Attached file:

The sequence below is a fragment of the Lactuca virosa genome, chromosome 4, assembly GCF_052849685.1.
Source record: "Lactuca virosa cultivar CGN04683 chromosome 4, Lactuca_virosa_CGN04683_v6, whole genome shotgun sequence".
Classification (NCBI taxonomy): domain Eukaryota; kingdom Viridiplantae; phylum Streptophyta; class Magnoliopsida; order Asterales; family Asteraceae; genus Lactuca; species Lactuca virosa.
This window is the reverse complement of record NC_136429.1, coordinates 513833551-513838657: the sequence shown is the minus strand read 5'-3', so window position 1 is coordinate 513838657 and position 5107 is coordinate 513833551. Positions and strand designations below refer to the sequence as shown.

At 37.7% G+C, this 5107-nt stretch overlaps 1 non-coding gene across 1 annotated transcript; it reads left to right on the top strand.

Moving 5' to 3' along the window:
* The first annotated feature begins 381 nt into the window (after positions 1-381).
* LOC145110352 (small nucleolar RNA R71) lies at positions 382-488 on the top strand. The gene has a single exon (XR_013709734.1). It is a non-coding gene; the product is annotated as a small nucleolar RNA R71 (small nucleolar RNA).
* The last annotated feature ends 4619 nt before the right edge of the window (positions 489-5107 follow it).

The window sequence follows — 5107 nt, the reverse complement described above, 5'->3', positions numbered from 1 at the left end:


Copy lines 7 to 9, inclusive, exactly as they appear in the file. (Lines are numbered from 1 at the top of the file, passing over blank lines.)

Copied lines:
* The first annotated feature begins 381 nt into the window (after positions 1-381).
* LOC145110352 (small nucleolar RNA R71) lies at positions 382-488 on the top strand. The gene has a single exon (XR_013709734.1). It is a non-coding gene; the product is annotated as a small nucleolar RNA R71 (small nucleolar RNA).
* The last annotated feature ends 4619 nt before the right edge of the window (positions 489-5107 follow it).